Another beautiful day in sunny Arizona. Got on a short-sleeved shirt and used the AC coming back to the office from my home studio. Supposed to hit 83 today.
Kathy met me at the house at 2:30 to move out a big desk in my studio so I can bring in the big oil painting of Billy the Kid and Pat Garrett. While I waited for her I whipped out a trio of landscape studies:
I guess you could collectively call these the Tree Line. FYI: these are sketches 8,217 thru 8,219. Just this week I passed 2,500 blog posts. Not sure what all this means, but let's just say I'm not doing either for the money, which is a good thing because I've never made a dime off of either endeavor.
Speaking of money and endeavors, Bob Brink lent me his copy of "Call Me Ted," which is the incredible tall-tale (but-true) about The Mouth of The South, Captain Outrageous, father of TCM, CNN and the Comedy Channel and The Super Station. It's a blow by blow story of his rise and fall in the media world, and it is just breathtaking.
First of all, his huevos grandes when gambling on business and projects is truly outrageous. Talk about a river boat gambler.
I've often thought of myself as a risk taker and a gambler: when we bought this magazine we started losing $30K a month and because two of my wealthy partners wouldn't put up any more money, I had to go get, what my wife lovingly refers to as "a Mafia loan" against the equity of our house, just to meet payroll at a critical juncture. I think the interest was compounded and capped at 10%, or 15%, but I may be wrong.) We survived this and many other timultuous trials (see BBB blog archives for the blow by blow). Anyway, I thought this was high stakes brinkmanship in the art of wheeling and dealing. But, as my friend Wonderful Russ would say, "It wasn't a pimple on the ass of wheeling and dealing."
No. In the book, Ted Turner, tells how he had leveraged all his holdings to create the Super Station, no bank would lend him money so he had to get high interest loans (24% interest!) with $400,000 a month payments and he was still losing a "couple million a year" on the Super Station when he decided to create an all news channel. He sold one of his radio stations in Charlotte for $20 million, but before the deal cleared, the general manager at the station snotted off a group of African Americans who filed a complaint with the FCC, stopping the sale dead in its tracks. Desperate for cash to save his entire company, Ted flew to Charlotte bringing along Hank Aaron, who told the group, while pointing at Ted, "He's not a racist." Then he begs them to help him make the sale. (He's notorious for getting down on the floor in high level meetings and crawling around the table saying, "Who's feet do I have to kiss to make this deal happen?"). He ended up contributing an unknown amount to the Negro College Fund and various other promises and he gets the deal, then RCA won't give him a satellite hookup. The obstacles just keep coming and he just keeps swinging at them.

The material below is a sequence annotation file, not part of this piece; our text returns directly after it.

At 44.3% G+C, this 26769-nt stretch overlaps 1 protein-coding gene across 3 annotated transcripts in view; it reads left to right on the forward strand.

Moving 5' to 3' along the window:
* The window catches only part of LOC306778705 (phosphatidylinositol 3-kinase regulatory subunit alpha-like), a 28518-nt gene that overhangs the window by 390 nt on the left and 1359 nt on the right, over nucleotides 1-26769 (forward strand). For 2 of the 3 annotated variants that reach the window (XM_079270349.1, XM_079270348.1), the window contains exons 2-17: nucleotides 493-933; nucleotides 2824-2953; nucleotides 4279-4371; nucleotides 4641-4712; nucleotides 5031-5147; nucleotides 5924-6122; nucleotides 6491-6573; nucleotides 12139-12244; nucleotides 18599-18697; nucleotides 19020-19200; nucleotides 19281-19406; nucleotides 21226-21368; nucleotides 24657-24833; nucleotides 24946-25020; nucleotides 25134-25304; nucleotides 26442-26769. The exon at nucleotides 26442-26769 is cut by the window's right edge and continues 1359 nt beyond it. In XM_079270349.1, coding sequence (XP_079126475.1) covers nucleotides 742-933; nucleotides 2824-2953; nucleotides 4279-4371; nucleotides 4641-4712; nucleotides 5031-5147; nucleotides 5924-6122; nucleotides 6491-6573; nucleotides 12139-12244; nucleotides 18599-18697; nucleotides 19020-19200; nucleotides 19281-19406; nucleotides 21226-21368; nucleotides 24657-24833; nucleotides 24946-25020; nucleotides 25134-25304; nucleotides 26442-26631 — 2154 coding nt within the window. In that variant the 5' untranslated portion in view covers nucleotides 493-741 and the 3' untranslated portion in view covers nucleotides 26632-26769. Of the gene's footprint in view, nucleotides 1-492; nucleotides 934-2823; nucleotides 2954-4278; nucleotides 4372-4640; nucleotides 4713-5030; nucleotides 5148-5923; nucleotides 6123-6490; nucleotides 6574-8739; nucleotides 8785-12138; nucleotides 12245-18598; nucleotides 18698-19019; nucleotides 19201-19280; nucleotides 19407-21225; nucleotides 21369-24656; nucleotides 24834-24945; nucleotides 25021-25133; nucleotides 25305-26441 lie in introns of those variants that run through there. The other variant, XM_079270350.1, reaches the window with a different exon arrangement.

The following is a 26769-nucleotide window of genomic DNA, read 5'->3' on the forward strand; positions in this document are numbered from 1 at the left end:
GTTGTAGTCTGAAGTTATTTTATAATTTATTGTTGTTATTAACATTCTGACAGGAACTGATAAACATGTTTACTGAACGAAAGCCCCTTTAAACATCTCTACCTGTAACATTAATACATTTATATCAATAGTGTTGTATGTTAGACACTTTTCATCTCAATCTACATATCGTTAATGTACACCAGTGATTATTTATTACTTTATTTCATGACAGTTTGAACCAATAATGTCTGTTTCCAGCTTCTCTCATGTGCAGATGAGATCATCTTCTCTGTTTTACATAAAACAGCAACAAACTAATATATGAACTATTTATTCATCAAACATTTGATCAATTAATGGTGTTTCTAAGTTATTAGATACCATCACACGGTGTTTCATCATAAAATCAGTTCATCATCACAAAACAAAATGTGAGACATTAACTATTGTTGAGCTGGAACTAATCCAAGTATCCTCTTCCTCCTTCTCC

Anyway, the guy is a total phenom, a dynamic, relentless American, in the best sense of that phrase. And he's wayyyyyy beyond anything I could even dream of attempting, much less do it.
His downfall is a warning tale for us all, and quite interesting and I'll give my take on that tomorrow.
"Your greatest strength is your greatest weakness."
—Old Vaquero Saying